The rebellious thrill of Claire’s accessories is lost now that Liz Truss wears her wares | Zoe Williams
OWhy do politicians have to screw it up? I don’t even mean the government as a whole, pitting brother against brother, red wall against blue wall; it’s specifically about Liz Truss and her Claire’s Accessories earrings.
It was Nadine Dorries who first brought attention to the £4.50 trinkets, as she took to Twitter to single out Truss from her over-privileged rival Rishi Sunak. Liz is the salt of the earth, was Dorries’ message. If Sunak spent as much at Claire’s as he does on his costumes, he wouldn’t be able to carry the amount of jewelry he bought and would likely own the shop as well.
It must always send a chill to your heart to see Dorries charging to your aid, like the arrival of a fire engine that is itself on fire. His words did not have the desired effect. No one liked Truss more after that detail, and everyone lamenting the lack of civility in the contest used him as their emblem.
Spare a thought, however, not for those of us enduring the leadership race – we are adults at least, and should each bear complex responsibility for the wreckage – but for the country’s 10-14 year old girls. . They don’t go to Claire’s to look “salt of the earth” or thrifty or depressed with the kids. They go there because it’s basically Aladdin’s cave if your spending money is measured in teaspoons. Just when you think you’ve blown the lot, there’s a three for two or a Bogof. They spend centuries there, trapped in an exquisite indecision: the foxes sitting on tiny mushrooms, or the pina colada-shaped earrings that they are not yet old enough to drink but are damn old enough to commemorate?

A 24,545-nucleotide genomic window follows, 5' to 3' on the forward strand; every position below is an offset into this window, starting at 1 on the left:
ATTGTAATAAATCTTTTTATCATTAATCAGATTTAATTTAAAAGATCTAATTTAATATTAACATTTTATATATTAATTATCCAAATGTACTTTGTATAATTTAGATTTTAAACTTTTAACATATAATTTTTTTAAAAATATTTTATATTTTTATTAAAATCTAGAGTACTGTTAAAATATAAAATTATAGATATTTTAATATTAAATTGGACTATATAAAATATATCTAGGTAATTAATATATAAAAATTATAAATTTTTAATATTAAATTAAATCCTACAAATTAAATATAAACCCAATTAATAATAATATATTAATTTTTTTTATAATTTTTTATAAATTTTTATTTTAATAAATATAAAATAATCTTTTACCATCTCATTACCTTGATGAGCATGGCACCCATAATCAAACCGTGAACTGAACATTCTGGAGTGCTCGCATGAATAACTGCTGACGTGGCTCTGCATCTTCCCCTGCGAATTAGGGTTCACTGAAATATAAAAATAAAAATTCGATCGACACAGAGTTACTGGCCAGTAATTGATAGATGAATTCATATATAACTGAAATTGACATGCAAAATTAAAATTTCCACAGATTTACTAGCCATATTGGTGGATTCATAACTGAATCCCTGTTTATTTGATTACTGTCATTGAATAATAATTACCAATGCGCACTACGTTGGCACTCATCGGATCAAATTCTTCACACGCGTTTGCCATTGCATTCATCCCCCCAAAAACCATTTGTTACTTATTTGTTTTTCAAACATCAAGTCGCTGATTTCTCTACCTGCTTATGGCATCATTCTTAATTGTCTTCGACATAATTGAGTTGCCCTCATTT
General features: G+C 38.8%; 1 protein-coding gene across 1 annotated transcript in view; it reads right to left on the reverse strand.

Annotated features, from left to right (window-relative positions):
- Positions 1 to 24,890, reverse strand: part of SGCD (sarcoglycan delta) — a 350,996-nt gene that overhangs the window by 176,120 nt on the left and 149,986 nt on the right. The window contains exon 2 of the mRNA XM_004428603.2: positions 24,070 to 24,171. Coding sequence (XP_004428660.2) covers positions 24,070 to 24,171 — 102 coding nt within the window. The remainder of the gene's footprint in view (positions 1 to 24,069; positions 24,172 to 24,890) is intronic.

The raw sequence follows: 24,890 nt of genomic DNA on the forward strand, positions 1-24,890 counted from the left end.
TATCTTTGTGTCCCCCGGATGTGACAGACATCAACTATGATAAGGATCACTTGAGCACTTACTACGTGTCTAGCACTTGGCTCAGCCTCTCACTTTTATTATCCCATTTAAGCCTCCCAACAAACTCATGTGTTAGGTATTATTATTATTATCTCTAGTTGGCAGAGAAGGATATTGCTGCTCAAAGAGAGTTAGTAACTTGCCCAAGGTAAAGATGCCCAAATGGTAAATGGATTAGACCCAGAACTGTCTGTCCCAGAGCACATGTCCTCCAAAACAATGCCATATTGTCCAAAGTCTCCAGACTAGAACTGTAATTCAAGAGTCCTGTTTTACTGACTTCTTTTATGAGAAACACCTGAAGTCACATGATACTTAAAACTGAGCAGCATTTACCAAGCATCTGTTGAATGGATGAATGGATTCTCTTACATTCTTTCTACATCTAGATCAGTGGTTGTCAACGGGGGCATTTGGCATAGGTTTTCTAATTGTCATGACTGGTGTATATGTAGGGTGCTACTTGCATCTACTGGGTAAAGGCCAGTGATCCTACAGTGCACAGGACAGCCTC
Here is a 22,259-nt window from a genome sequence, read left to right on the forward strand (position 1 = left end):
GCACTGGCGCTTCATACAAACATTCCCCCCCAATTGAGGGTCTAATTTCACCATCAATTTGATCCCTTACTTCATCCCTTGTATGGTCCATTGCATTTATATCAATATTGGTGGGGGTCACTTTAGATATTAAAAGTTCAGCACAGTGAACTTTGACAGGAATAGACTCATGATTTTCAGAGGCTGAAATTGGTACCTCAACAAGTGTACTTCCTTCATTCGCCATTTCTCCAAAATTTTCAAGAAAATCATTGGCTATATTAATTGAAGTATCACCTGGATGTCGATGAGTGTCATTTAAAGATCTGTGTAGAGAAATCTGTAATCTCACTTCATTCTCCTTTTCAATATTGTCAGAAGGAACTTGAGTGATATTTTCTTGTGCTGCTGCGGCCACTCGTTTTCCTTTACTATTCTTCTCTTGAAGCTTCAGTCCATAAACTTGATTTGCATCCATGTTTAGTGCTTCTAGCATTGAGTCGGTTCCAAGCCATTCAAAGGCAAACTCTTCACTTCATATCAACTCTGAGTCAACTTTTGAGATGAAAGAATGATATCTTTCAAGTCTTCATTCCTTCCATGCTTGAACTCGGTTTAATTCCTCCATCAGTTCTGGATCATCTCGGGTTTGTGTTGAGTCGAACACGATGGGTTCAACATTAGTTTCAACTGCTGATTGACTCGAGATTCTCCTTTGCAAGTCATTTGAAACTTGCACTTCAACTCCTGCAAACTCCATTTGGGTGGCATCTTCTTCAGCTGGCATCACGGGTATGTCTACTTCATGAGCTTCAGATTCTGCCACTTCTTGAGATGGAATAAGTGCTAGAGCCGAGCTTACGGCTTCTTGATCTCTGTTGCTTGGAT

After maybe an hour of rudimentary math, it turns out they can afford both and still have change for a lip gloss the color of rigor mortis. It’s just not the same if Truss wears them as well; now they’re a statement you don’t want to make. Regardless of its policy, the statement is: “Also worn by adults.”
Boris Johnson could never spoil anything, because whatever he was wearing, he always looked like he had rolled over in a pile of bric-a-brac and stood up. David Cameron has ruined sheds, sure, but it’s such an expense, swanky shed, that owners of existing sheds just had to pretend it didn’t happen. Theresa May definitely shone understatedly expensive elegance, with her leather pants, Vivienne Westwood suits and, my personal favorite, the boatneck jacket that made her look like an astronaut who had just taken off her helmet. Once in 2010, she wore it every day for a fortnight, by the end of which the whole “statement”, “difficult piece” genre was ruined if you were near 50, unless you were Glad people think you’re paying tribute to then Home Secretary.
The original fashion saboteur was Tony Blair, who attended a Commonwealth summit in 2002 wearing Paul Smith cufflinks. It tainted the brand forever – yes, even the wallets – with the unhappy vibe of a man who wanted to look serious on the world stage while being a bit metrosexual because he read about it in GQ. . For those of us who only bought the brand as a gift, this evolution has saved us a bob or two, but a generation of men have lost their touch of color, just as a generation of girls has now lost the rebellious thrill of wearing a unicorn in one ear and an avocado in the other.